*** out of ****
It’s easy when portraying a historical icon to slip into hagiography, to make it seem like he can do no wrong. Thankfully, Ava DuVernay’s Selma sidesteps these traps in its portrayal of Dr. Martin Luther King, Jr.
Working from Paul Webb’s script, DuVernay’s film tells the story of King’s (David Oyelowo) efforts to secure voting rights for African-Americans via a protest march from Selma to Montgomery in 1965. King must contend with President Lyndon Baines Johnson (Tom Wilkinson), who wants to wait until pressing the issue, squabbling amongst members of various civil rights organizations, and, most dangerous of all, the violent local racists and a thuggish sheriff.
Selma works best as a nuts-and-bolts portrayal of the grunt work needed to accomplish lasting change and the sacrifices that need to be made along the way. It’s a somber film, but one that thankfully avoids the suffocating sense of self-importance that sometimes plagued Steven Spielberg’s Lincoln and Lee Daniels’ The Butler.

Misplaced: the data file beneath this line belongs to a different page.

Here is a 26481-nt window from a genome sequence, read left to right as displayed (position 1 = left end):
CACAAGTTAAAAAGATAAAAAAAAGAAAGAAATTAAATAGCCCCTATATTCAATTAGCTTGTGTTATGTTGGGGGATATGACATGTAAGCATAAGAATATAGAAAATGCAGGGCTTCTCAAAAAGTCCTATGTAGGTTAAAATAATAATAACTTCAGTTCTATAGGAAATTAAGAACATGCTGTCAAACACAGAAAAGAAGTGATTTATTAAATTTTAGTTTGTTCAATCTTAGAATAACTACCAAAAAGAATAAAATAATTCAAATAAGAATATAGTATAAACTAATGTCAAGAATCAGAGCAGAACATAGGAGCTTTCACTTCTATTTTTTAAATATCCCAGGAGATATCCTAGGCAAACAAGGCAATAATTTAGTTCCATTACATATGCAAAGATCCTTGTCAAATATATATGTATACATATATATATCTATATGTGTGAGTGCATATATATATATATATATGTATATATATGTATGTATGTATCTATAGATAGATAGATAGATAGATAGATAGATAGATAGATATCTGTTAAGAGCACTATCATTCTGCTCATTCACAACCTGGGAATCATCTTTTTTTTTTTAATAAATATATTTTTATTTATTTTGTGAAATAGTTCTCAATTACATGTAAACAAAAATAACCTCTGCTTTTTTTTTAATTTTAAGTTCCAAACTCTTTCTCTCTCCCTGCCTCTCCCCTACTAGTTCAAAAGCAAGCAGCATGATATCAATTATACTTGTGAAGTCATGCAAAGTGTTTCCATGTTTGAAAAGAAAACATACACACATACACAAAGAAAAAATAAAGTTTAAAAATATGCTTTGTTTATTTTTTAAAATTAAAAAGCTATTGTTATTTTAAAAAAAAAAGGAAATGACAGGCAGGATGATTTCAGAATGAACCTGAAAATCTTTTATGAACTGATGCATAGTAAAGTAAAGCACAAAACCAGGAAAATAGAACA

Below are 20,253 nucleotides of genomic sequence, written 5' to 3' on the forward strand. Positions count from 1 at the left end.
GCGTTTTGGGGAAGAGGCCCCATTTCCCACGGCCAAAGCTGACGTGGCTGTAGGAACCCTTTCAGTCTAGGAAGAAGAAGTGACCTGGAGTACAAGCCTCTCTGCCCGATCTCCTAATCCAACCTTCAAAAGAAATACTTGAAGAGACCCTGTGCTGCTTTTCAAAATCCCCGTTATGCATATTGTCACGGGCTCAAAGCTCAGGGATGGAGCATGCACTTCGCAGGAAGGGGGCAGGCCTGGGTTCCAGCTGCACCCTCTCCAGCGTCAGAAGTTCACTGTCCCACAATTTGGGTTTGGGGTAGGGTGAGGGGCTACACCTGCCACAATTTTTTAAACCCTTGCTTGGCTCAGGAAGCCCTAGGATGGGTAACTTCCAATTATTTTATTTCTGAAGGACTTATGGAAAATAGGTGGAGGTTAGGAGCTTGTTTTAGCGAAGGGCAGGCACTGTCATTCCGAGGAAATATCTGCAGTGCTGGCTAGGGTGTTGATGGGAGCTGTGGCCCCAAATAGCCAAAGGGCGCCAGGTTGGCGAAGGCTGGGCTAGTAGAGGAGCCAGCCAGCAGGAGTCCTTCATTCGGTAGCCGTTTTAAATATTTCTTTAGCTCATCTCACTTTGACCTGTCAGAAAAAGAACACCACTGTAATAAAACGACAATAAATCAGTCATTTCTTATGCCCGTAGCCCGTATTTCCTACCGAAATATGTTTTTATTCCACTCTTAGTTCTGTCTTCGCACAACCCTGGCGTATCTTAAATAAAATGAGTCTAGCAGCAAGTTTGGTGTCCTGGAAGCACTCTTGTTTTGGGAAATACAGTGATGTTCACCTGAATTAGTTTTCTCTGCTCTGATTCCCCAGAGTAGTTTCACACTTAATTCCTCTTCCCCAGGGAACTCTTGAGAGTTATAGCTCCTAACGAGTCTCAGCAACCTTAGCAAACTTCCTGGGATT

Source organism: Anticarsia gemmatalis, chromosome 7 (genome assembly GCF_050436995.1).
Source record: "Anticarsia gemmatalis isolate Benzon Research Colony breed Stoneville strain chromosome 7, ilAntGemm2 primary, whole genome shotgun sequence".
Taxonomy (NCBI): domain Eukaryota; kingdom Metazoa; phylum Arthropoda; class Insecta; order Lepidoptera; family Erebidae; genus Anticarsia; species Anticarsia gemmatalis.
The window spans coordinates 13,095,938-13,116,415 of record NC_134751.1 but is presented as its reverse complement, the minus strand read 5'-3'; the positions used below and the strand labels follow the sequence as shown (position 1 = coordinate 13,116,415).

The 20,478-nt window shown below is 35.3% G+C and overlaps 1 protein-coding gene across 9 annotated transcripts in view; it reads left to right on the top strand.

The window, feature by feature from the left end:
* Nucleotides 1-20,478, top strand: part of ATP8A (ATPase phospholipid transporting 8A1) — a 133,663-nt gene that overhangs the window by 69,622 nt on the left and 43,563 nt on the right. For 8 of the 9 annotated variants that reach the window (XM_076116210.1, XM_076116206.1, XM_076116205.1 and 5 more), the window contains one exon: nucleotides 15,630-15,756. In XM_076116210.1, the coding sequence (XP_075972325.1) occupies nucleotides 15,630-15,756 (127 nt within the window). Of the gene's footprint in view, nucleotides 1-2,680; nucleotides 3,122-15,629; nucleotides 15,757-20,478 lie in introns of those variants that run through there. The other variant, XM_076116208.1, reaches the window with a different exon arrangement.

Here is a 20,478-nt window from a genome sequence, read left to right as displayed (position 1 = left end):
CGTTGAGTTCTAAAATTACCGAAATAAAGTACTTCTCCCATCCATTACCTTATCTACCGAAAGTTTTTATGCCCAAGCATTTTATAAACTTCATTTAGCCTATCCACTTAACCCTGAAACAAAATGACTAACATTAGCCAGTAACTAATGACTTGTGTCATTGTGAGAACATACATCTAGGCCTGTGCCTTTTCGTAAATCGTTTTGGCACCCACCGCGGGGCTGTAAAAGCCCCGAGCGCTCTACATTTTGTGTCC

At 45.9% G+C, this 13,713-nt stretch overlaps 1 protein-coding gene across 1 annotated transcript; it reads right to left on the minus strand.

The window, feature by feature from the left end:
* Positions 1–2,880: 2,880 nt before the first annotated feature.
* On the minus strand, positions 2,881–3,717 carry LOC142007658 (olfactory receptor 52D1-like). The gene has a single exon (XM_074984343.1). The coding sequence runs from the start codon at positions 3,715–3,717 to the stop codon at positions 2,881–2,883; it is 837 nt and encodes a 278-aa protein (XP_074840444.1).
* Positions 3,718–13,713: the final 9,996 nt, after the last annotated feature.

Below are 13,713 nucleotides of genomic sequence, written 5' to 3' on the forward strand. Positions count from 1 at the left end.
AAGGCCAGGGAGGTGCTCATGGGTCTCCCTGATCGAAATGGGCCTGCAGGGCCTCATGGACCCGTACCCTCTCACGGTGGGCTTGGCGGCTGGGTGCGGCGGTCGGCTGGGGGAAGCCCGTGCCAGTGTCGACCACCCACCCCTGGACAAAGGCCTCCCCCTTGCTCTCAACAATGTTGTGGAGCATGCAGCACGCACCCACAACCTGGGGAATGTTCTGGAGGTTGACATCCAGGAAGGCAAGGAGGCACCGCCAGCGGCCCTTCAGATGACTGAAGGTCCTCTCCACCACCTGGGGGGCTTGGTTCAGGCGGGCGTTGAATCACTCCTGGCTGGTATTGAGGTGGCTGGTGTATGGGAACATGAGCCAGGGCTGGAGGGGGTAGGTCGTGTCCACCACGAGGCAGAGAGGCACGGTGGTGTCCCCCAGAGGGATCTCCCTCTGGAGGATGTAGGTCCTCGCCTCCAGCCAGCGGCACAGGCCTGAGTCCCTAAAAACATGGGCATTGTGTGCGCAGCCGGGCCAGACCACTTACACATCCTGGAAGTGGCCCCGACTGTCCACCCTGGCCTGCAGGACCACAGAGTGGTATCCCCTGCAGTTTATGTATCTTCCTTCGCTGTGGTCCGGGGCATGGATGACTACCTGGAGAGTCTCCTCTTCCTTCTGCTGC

The issues about voting restrictions are still relevant today, although the historical liberties the film takes with LBJ’s character (White House recordings at the time and King’s own writings prove he was nowhere near the antagonist the film makes him out to be) are troubling. Like a lot of Hollywood historical films, it’s solid entertainment that should be taken with several grains of salt in terms of accuracy.